Welcome! Login | Register
 

Worcester Man Sentenced to Life in Prison for 2015 Murder—Worcester Man Sentenced to Life in Prison for…

Fit For Life: Follow Through - Stick to Your Goals!—Fit For Life: Follow Through - Stick to…

Chamber of Commerce to Host StartUp Worcester Open House—Chamber of Commerce to Host StartUp Worcester Open…

10 Great Things to do in Worcester This Weekend - January 19, 2018—10 Great Things to do in Worcester This…

Massachusetts Loses 500 Jobs in December—Massachusetts Loses 500 Jobs in December

Finneran: Bad Moon Rising—Finneran: Bad Moon Rising

Friday Financial Five – January 19, 2018—Friday Financial Five – January 19, 2018

Man Arrested After Robbing Woman at Knifepoint in Worcester—Man Arrested After Robbing Woman at Knifepoint in…

See Where Massachusetts Ranks Among Best States to Retire—See Where Massachusetts Ranks Among Best States to…

Where Will You WOO - Week of January 18, 2018—Where Will You WOO - Week of January…

 
 

College Admissions: The Hardest Colleges To Get Into In 2013

Saturday, June 01, 2013

 

Stanford University has overtaken Harvard as the hardest college to get into in 2013, with a record-breaking low acceptance rate of 5.7%.

Statistics for the Class of 2017 are staring to roll out now that regular decision season has come to a close, and the numbers are daunting at the big name colleges. 7 of the 8 Ivy League universities reported a lower acceptance rate (only Dartmouth saw a slight increase). Harvard reported the lowest Ivy acceptance rate at 5.79%, followed by Yale at 6.72%, Columbia at 6.89%, Princeton at 7.29% and Brown at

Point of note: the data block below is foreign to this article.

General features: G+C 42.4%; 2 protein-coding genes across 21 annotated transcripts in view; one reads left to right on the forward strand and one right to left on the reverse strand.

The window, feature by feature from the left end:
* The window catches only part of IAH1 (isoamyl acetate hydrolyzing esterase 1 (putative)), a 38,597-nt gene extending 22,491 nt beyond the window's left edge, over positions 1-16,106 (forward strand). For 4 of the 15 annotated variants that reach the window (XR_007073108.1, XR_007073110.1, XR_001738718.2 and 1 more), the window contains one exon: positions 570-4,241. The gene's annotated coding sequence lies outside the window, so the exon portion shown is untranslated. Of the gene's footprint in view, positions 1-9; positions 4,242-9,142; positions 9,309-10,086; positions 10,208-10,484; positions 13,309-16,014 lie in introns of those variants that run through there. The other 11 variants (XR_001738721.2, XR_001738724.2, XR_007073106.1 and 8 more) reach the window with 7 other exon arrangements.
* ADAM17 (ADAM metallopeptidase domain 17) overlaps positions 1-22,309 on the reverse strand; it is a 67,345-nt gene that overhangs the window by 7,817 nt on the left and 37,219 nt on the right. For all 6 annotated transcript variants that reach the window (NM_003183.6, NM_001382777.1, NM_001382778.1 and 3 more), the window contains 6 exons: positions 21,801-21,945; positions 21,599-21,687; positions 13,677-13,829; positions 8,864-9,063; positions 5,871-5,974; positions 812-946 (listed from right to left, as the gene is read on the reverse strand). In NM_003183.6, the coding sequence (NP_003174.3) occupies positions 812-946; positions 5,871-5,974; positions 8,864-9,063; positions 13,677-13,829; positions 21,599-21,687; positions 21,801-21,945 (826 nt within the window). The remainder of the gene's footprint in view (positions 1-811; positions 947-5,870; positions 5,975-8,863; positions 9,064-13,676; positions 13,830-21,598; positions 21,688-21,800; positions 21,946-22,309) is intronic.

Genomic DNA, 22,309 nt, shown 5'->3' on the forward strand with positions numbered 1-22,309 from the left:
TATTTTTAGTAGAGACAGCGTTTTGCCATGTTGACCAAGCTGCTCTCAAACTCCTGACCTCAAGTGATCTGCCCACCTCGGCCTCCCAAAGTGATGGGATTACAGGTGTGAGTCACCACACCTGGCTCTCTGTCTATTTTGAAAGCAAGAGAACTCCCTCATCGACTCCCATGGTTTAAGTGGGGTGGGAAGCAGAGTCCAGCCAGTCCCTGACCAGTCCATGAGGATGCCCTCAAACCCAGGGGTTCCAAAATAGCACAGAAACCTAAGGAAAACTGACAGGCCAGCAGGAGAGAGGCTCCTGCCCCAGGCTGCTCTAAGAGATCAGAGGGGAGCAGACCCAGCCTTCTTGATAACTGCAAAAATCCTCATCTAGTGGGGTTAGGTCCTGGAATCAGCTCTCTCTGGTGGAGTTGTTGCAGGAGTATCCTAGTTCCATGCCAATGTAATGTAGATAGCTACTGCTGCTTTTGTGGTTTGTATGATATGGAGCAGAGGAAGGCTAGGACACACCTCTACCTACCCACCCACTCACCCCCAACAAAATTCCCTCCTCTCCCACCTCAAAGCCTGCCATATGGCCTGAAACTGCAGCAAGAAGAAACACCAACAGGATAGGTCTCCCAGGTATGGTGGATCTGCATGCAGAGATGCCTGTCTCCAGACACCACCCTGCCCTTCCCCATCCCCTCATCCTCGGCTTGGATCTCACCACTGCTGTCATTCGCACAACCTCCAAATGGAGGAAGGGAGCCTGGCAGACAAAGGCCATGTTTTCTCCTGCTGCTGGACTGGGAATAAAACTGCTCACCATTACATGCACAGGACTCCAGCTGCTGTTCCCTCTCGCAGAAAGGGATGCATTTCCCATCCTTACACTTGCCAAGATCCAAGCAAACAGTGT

9.16%. In the double digits, Dartmouth offered 10.05% of applicants a spot in the freshman class, followed by UPENN - 12.10% and Cornell - 15.15%. Outside the Ivy League, Stanford topped Harvard with an all-time low acceptance rate of just 5.7% and MIT took just 8.2% of applicants.

City Schools-Big Winners

Meanwhile, applications surged at a number of colleges, particularly those in cities. Boston University saw almost a 20% increase in applications. Case Western in Cleveland received 25% more applications. And at UCLA, U. Chicago and NYU, applications increased approximately 10%. Even colleges in smaller cities, like Clark in Worcester, saw a 28% jump. However, one rural college rocked the numbers with a 42% increase in applicants: tiny Skidmore College in Saratoga Springs, NY.

Scandals Can Hurt

Who took a tumble? Amherst College saw more than a 7% decrease in apps following a rape scandal that shook the campus and national media. And for unknown reasons, Rensselaer Polytechnic Institute applications dropped more than 10%.

All Colleges Are NOT Uber Competitive

Depressed by the numbers? Don’t be. There are more than 2,000 four year colleges in the U.S., and only 300-400 of those are selective. The reality is that most colleges in the U.S. take more than 75% of applicants, and less than 10% of Fortune 500 CEO’s went to an Ivy League college. The most important factor in selecting a school should not be selectivity, but rather how well the institution matches your learning style, academic goals, career interests, personality and budget.

Cristiana Quinn, M.Ed. is the founder of College Admission Advisors, LLC which provides strategic, college counseling and athletic recruiting services for students. www.collegeadvisorsonline.com.

 

Related Articles

 

Enjoy this post? Share it with others.

 
Delivered Free Every
Day to Your Inbox